When I talked to NASA mechanical engineer Colin Creager about space tires — Mars rover tires to be exact — I asked him about the long wait.
By the time the team finds out if the tires worked, they will have invested at least a decade in building and testing, followed by four years of waiting as the rover is completed and launched into orbit.
Is the waiting the hardest part?
Mr. Creager laughed, acknowledging the wait, but said it also is par for the course for a NASA project, because any small failure can ruin a mission.
"For this particular mission, it will be weird that we will be done in 2024 building them, and then we'll ship them off to the rover team," he said. "But just seeing those tires driving around on Mars is just an extra motivator for us."
The mission is planned to launch in 2026 and reach Mars in 2028.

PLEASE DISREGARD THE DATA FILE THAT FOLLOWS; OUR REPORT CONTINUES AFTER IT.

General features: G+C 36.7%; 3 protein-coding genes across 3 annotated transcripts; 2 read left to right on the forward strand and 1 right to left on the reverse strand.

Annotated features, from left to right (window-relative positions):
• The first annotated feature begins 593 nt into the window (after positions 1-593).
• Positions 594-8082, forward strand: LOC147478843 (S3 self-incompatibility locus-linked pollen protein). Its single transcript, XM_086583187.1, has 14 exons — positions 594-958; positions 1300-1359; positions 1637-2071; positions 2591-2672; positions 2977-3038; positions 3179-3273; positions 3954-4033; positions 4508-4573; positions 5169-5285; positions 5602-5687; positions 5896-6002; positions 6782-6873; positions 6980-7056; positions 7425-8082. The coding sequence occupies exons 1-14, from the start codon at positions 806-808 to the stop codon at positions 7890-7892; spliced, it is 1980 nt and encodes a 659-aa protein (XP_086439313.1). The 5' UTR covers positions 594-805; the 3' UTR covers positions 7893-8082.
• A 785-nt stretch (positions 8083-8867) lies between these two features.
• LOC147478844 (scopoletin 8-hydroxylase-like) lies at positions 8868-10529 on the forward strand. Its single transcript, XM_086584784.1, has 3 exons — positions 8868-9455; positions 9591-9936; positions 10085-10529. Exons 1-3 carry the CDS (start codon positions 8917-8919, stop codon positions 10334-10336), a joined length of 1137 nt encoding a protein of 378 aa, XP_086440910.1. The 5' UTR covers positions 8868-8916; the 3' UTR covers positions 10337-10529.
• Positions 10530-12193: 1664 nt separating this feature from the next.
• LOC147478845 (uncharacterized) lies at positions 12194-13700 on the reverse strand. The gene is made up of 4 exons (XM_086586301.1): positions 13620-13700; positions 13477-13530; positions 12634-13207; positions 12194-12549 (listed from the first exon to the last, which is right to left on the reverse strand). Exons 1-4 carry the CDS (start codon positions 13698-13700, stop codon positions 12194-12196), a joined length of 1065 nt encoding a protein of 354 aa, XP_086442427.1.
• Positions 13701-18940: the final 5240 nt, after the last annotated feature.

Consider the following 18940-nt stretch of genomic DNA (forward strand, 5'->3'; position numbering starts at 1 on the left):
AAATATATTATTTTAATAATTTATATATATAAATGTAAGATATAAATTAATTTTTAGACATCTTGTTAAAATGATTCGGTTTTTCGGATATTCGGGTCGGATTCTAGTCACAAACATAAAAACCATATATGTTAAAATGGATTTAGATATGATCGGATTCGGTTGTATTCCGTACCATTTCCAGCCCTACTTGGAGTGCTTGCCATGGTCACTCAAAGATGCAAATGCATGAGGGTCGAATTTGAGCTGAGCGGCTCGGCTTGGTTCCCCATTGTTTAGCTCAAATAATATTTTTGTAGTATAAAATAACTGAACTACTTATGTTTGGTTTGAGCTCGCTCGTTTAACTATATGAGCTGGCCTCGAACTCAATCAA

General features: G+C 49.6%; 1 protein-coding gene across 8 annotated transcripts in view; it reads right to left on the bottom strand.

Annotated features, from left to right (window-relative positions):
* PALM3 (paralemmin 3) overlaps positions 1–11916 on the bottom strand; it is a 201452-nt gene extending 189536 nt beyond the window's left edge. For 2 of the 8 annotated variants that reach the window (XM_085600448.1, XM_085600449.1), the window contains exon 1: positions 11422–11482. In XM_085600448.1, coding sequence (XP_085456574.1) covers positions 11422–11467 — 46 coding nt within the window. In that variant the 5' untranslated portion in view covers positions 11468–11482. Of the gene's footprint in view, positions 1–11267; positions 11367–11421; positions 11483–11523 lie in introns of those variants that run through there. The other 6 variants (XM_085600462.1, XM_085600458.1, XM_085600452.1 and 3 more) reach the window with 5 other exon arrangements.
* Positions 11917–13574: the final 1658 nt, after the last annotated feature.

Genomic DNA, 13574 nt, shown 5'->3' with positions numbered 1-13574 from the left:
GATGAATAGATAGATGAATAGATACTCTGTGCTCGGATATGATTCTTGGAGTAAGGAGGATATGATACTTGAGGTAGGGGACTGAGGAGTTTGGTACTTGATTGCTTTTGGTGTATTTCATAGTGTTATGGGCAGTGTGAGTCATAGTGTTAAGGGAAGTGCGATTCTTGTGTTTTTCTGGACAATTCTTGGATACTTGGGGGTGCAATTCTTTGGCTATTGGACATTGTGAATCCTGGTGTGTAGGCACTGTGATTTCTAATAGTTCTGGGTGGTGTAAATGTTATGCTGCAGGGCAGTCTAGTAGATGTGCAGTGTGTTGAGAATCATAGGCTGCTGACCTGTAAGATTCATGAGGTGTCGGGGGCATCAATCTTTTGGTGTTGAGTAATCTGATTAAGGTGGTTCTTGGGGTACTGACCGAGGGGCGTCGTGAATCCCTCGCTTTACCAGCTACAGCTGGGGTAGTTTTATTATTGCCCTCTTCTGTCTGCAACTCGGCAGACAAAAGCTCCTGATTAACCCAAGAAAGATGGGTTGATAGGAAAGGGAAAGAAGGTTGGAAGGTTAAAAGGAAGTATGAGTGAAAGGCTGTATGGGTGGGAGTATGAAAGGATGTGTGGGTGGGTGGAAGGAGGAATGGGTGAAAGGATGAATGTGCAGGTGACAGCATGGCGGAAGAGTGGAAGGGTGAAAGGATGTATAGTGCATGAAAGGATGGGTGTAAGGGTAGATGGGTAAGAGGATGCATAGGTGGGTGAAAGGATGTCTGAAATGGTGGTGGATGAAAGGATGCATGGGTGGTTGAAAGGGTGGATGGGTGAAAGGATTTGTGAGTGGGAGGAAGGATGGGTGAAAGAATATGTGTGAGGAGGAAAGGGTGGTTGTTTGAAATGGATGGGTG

The Perseverance Rover, which landed on Mars in March, will collect samples and leave them in canisters at spots around the Red Planet. The 2026 mission will send a lighter, faster rover to retrieve those samples and deliver them to a launch station to be sent into orbit and, by around 2031, returned to Earth to be studied.
The tires are made of a woven nickel-titanium "smart-memory" alloy that offers the unique characteristic to rearrange itself at an atomic level to handle deformation. Basically, this means the tire can roll over a rocky landscape like that on Mars, endure extreme temperatures and return to shape.